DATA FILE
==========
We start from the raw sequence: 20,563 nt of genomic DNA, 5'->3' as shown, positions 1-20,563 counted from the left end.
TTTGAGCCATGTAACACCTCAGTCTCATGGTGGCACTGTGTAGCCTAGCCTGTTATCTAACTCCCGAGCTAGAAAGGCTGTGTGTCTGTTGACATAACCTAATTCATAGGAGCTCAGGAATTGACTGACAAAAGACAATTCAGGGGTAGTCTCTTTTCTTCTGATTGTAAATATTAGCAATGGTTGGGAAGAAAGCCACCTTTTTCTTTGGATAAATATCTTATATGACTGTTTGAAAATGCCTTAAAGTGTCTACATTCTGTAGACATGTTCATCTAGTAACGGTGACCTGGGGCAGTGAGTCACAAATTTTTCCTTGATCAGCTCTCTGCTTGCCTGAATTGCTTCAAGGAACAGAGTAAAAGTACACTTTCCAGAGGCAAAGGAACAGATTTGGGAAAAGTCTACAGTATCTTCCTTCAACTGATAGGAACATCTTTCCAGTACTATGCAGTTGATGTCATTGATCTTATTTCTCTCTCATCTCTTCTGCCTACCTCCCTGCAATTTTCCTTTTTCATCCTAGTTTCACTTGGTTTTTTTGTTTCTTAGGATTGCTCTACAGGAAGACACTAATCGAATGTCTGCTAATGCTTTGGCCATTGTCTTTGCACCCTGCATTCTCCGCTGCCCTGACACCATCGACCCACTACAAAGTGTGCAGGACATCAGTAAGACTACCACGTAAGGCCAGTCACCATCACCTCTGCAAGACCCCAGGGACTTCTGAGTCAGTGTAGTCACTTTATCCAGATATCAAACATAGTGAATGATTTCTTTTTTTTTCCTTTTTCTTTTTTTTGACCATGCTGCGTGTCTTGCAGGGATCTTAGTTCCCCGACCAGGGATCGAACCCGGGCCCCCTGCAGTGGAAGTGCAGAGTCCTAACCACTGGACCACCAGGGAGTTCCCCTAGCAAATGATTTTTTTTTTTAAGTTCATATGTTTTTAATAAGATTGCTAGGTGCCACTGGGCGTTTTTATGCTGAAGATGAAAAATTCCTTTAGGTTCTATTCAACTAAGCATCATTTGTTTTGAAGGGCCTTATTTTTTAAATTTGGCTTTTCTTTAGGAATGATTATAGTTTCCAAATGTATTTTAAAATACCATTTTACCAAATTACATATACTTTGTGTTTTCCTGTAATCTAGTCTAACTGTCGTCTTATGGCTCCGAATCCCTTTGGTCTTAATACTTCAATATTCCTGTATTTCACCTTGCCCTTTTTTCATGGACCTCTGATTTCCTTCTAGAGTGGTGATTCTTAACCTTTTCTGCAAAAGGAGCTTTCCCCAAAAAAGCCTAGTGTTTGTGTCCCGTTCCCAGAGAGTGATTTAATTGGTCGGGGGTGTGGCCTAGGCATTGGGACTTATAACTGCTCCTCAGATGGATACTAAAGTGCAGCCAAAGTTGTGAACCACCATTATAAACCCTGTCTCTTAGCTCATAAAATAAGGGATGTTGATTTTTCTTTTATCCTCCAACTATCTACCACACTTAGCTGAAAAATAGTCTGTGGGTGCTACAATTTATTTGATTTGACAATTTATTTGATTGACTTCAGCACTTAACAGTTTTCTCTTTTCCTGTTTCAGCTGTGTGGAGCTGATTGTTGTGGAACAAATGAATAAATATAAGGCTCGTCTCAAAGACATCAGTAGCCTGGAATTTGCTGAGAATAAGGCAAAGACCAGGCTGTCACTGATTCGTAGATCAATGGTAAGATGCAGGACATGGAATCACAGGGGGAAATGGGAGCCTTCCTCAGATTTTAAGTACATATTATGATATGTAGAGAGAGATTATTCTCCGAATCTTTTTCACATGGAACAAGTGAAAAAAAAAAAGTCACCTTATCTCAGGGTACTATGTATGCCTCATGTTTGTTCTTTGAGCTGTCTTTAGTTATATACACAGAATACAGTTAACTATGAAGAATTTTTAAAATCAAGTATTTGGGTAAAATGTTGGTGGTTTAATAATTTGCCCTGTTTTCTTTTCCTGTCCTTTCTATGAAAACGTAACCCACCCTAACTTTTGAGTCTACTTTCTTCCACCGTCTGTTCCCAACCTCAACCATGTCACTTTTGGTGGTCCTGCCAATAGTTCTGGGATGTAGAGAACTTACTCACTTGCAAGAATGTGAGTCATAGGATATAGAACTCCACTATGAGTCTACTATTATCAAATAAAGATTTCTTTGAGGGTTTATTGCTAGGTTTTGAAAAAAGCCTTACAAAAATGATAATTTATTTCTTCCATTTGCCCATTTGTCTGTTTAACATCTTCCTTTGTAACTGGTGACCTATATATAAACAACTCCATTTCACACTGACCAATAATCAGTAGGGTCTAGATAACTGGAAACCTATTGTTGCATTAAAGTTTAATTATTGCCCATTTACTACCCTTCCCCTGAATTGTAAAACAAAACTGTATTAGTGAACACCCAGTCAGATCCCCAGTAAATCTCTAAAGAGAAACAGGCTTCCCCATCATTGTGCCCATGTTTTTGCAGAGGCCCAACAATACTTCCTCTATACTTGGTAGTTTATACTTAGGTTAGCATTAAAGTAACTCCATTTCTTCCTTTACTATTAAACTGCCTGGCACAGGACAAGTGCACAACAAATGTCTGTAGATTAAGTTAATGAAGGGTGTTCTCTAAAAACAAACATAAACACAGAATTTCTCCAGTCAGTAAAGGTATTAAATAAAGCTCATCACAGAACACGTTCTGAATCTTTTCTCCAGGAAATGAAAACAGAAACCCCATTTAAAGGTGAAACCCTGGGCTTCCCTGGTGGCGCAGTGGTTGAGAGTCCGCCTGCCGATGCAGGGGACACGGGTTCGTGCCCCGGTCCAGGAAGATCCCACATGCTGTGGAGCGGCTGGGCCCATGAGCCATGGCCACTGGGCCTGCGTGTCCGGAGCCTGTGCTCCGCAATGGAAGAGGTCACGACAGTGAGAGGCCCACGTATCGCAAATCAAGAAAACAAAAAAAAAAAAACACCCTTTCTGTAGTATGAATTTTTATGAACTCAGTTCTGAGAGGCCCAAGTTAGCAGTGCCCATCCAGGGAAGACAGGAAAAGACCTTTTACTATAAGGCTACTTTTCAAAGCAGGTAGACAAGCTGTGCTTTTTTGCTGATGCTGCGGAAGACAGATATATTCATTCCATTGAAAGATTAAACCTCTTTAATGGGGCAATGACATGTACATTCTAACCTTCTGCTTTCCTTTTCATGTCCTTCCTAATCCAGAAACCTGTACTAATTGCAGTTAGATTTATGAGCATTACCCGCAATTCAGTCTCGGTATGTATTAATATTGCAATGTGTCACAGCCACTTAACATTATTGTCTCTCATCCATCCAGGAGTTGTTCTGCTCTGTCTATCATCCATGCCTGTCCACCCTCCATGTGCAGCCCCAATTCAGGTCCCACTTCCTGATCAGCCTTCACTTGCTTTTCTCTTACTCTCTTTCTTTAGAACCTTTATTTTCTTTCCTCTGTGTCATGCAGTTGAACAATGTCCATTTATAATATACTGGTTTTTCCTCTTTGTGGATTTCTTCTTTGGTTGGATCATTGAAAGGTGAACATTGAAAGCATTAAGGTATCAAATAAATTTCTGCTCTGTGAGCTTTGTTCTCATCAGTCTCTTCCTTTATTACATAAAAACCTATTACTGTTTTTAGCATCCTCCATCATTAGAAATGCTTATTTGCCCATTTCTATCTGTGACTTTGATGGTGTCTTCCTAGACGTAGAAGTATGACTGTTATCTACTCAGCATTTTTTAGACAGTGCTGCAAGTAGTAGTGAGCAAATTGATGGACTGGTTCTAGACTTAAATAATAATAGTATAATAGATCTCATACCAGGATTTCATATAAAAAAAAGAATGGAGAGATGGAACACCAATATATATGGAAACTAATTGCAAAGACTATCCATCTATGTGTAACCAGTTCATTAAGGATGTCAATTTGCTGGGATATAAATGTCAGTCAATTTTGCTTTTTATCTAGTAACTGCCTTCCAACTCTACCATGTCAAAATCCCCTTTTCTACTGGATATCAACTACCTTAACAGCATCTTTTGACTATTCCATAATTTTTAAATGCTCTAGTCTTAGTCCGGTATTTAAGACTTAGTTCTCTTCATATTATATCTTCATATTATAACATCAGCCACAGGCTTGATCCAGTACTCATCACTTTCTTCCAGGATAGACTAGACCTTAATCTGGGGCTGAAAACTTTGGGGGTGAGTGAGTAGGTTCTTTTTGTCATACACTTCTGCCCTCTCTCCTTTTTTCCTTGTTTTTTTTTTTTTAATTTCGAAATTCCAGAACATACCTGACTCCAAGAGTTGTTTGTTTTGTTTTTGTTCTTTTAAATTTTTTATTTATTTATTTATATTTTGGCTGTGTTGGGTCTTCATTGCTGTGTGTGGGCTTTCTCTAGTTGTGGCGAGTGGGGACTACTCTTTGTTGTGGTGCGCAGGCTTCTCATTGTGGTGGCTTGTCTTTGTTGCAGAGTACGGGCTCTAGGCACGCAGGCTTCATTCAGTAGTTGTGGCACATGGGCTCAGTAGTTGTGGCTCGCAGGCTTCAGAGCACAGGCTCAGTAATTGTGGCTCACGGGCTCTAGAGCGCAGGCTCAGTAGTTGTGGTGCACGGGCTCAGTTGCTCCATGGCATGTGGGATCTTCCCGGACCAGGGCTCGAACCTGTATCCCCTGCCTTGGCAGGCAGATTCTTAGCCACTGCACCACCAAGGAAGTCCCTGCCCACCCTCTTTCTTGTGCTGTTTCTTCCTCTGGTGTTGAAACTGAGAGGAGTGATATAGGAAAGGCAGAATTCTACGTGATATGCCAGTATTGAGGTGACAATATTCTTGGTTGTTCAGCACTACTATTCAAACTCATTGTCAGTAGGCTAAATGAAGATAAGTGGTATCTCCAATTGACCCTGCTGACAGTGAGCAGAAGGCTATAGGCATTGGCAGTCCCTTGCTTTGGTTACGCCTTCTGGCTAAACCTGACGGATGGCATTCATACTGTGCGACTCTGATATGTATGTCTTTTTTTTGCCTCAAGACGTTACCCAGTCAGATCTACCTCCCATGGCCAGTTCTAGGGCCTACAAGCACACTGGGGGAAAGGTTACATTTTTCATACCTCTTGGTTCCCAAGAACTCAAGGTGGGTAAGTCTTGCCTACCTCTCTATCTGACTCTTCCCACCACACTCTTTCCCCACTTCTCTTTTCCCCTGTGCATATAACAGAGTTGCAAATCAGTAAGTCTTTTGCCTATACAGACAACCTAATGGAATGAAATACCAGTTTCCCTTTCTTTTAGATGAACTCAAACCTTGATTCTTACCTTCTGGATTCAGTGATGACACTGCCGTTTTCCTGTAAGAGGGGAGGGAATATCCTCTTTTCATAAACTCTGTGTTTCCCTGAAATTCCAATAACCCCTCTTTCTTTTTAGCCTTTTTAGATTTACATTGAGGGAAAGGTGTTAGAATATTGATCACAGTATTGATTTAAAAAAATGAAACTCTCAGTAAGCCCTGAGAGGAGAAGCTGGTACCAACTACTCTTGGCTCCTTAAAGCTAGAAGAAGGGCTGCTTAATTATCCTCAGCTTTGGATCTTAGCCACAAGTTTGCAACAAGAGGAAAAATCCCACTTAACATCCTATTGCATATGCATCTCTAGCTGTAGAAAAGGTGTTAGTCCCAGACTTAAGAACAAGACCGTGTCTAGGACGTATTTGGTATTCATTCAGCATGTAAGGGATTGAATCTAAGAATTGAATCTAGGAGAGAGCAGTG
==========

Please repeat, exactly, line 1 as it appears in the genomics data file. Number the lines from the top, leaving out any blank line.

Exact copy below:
We start from the raw sequence: 20,563 nt of genomic DNA, 5'->3' as shown, positions 1-20,563 counted from the left end.